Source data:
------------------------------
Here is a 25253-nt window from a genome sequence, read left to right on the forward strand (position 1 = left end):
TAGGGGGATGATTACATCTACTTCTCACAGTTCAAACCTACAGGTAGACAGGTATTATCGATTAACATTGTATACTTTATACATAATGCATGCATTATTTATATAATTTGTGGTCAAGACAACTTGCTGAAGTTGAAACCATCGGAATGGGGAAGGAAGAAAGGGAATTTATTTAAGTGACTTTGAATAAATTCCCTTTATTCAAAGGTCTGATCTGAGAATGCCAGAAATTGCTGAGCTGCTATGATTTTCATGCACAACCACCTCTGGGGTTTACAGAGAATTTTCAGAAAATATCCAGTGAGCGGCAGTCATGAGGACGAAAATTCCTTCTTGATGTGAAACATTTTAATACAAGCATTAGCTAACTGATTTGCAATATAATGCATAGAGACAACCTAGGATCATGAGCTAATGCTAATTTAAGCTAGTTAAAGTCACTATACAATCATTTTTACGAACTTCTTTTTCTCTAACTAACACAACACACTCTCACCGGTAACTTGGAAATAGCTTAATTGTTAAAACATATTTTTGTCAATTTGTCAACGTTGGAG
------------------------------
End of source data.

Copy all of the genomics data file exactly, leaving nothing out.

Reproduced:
Here is a 25253-nt window from a genome sequence, read left to right on the forward strand (position 1 = left end):
TAGGGGGATGATTACATCTACTTCTCACAGTTCAAACCTACAGGTAGACAGGTATTATCGATTAACATTGTATACTTTATACATAATGCATGCATTATTTATATAATTTGTGGTCAAGACAACTTGCTGAAGTTGAAACCATCGGAATGGGGAAGGAAGAAAGGGAATTTATTTAAGTGACTTTGAATAAATTCCCTTTATTCAAAGGTCTGATCTGAGAATGCCAGAAATTGCTGAGCTGCTATGATTTTCATGCACAACCACCTCTGGGGTTTACAGAGAATTTTCAGAAAATATCCAGTGAGCGGCAGTCATGAGGACGAAAATTCCTTCTTGATGTGAAACATTTTAATACAAGCATTAGCTAACTGATTTGCAATATAATGCATAGAGACAACCTAGGATCATGAGCTAATGCTAATTTAAGCTAGTTAAAGTCACTATACAATCATTTTTACGAACTTCTTTTTCTCTAACTAACACAACACACTCTCACCGGTAACTTGGAAATAGCTTAATTGTTAAAACATATTTTTGTCAATTTGTCAACGTTGGAG